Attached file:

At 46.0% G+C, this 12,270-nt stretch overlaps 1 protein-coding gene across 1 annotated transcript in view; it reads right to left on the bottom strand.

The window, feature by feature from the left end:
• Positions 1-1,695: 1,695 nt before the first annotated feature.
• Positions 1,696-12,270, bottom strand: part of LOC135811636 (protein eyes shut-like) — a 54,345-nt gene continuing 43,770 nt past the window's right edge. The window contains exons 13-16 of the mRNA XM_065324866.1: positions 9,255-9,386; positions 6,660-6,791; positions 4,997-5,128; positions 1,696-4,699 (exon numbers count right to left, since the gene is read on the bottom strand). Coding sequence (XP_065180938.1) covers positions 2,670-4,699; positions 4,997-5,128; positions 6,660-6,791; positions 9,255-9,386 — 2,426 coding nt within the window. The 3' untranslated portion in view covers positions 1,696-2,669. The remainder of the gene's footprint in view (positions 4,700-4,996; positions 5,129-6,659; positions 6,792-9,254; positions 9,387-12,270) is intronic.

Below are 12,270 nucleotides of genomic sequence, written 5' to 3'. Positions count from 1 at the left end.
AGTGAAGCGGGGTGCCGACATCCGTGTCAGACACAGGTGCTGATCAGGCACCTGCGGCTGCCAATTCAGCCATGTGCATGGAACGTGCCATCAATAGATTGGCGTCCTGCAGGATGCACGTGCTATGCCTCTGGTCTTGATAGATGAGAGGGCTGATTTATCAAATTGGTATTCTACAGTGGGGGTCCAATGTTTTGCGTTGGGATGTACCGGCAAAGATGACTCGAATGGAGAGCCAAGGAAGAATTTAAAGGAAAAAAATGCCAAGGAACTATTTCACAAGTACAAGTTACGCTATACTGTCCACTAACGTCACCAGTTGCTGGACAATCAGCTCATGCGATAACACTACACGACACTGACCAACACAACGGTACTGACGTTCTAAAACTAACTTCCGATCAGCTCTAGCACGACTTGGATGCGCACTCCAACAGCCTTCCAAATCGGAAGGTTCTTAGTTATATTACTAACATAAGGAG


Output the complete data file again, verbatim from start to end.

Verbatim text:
At 46.0% G+C, this 12,270-nt stretch overlaps 1 protein-coding gene across 1 annotated transcript in view; it reads right to left on the bottom strand.

The window, feature by feature from the left end:
• Positions 1-1,695: 1,695 nt before the first annotated feature.
• Positions 1,696-12,270, bottom strand: part of LOC135811636 (protein eyes shut-like) — a 54,345-nt gene continuing 43,770 nt past the window's right edge. The window contains exons 13-16 of the mRNA XM_065324866.1: positions 9,255-9,386; positions 6,660-6,791; positions 4,997-5,128; positions 1,696-4,699 (exon numbers count right to left, since the gene is read on the bottom strand). Coding sequence (XP_065180938.1) covers positions 2,670-4,699; positions 4,997-5,128; positions 6,660-6,791; positions 9,255-9,386 — 2,426 coding nt within the window. The 3' untranslated portion in view covers positions 1,696-2,669. The remainder of the gene's footprint in view (positions 4,700-4,996; positions 5,129-6,659; positions 6,792-9,254; positions 9,387-12,270) is intronic.

Below are 12,270 nucleotides of genomic sequence, written 5' to 3'. Positions count from 1 at the left end.
AGTGAAGCGGGGTGCCGACATCCGTGTCAGACACAGGTGCTGATCAGGCACCTGCGGCTGCCAATTCAGCCATGTGCATGGAACGTGCCATCAATAGATTGGCGTCCTGCAGGATGCACGTGCTATGCCTCTGGTCTTGATAGATGAGAGGGCTGATTTATCAAATTGGTATTCTACAGTGGGGGTCCAATGTTTTGCGTTGGGATGTACCGGCAAAGATGACTCGAATGGAGAGCCAAGGAAGAATTTAAAGGAAAAAAATGCCAAGGAACTATTTCACAAGTACAAGTTACGCTATACTGTCCACTAACGTCACCAGTTGCTGGACAATCAGCTCATGCGATAACACTACACGACACTGACCAACACAACGGTACTGACGTTCTAAAACTAACTTCCGATCAGCTCTAGCACGACTTGGATGCGCACTCCAACAGCCTTCCAAATCGGAAGGTTCTTAGTTATATTACTAACATAAGGAG